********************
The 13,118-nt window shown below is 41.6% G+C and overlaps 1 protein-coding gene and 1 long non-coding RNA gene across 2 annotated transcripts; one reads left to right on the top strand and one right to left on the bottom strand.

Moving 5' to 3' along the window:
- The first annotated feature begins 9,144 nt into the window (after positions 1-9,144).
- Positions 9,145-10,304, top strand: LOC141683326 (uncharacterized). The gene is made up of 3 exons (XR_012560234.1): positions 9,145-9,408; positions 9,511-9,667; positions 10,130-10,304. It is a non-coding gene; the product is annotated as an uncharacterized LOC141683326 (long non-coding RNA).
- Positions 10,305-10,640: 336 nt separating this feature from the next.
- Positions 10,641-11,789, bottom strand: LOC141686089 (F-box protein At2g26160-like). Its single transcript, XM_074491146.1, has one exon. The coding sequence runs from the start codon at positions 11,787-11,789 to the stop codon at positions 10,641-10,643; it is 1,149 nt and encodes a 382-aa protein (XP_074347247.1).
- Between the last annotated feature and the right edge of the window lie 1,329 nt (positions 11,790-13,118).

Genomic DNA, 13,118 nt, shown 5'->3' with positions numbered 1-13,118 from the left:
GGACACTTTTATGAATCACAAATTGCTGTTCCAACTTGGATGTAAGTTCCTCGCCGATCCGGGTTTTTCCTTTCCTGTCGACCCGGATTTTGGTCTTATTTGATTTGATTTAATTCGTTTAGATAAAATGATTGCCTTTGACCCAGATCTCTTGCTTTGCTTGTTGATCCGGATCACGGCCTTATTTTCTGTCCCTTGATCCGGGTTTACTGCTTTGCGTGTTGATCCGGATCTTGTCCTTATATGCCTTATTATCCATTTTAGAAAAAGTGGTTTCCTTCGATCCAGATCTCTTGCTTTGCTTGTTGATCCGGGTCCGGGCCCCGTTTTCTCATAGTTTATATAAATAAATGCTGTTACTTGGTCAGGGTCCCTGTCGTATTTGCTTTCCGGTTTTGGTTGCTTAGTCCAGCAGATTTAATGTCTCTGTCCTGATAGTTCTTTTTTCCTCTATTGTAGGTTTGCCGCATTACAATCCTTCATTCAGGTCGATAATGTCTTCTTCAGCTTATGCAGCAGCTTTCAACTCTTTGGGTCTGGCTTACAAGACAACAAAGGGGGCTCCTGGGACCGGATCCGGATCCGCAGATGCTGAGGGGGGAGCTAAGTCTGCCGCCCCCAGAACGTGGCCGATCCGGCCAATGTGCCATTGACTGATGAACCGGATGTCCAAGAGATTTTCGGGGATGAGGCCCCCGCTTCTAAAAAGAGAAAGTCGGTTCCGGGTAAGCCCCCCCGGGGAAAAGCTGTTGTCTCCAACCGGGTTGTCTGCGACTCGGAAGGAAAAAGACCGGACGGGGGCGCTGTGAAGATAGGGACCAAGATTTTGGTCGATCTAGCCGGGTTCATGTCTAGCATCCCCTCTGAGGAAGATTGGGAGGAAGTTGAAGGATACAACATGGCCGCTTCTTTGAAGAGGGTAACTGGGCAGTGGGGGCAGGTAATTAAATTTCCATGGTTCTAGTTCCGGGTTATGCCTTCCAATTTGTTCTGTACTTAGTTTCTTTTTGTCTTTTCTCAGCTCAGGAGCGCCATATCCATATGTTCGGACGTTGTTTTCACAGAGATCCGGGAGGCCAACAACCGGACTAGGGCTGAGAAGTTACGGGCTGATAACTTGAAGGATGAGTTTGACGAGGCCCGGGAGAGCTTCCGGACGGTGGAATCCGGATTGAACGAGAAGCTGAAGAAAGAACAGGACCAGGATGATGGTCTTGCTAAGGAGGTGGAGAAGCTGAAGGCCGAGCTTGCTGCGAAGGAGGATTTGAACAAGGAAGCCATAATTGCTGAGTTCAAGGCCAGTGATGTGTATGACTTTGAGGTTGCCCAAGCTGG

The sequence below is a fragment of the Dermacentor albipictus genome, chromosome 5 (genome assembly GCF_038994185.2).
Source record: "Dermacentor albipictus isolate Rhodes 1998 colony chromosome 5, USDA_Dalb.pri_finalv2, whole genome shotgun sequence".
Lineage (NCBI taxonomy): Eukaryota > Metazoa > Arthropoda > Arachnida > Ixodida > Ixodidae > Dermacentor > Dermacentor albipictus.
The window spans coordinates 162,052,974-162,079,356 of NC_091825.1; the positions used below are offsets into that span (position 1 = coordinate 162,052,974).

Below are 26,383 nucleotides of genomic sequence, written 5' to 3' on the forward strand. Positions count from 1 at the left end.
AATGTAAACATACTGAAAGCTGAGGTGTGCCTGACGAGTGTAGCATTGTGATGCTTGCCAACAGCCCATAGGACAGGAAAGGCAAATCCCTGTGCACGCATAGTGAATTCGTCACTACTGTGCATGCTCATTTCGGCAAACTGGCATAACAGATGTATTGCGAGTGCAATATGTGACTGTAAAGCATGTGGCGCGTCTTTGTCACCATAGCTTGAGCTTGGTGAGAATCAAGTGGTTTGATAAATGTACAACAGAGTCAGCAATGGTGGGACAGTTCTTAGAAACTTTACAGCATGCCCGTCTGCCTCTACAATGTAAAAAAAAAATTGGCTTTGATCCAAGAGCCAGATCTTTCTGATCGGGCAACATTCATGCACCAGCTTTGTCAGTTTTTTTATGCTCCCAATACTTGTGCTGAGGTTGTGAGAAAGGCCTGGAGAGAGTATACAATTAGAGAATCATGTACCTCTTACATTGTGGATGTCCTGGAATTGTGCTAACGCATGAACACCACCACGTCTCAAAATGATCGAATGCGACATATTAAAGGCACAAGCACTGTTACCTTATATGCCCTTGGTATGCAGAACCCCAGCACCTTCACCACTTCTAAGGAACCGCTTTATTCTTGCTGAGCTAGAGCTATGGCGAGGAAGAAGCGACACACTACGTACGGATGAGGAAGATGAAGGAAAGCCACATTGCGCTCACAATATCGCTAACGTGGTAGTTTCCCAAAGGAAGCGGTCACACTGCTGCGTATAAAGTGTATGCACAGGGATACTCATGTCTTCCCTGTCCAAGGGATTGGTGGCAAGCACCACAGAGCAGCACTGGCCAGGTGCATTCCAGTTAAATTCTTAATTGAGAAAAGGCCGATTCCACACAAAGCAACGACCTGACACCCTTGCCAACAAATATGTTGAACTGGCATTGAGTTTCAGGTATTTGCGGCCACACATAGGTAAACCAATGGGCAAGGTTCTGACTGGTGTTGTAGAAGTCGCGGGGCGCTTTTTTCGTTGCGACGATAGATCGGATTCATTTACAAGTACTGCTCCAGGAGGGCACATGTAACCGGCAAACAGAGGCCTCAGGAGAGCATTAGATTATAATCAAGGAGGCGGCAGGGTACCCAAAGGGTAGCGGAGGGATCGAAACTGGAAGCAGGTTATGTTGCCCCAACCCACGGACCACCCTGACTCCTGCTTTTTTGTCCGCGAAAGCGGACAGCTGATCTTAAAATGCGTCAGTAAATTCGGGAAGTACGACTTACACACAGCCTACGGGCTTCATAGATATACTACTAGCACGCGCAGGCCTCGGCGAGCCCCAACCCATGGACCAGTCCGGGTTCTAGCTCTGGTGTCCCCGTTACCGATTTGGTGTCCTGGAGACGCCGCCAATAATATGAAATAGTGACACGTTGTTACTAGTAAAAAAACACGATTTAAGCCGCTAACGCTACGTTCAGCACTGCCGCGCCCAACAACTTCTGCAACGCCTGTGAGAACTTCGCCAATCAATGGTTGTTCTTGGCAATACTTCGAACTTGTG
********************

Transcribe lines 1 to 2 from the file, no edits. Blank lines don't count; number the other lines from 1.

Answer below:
The 13,118-nt window shown below is 41.6% G+C and overlaps 1 protein-coding gene and 1 long non-coding RNA gene across 2 annotated transcripts; one reads left to right on the top strand and one right to left on the bottom strand.

Moving 5' to 3' along the window: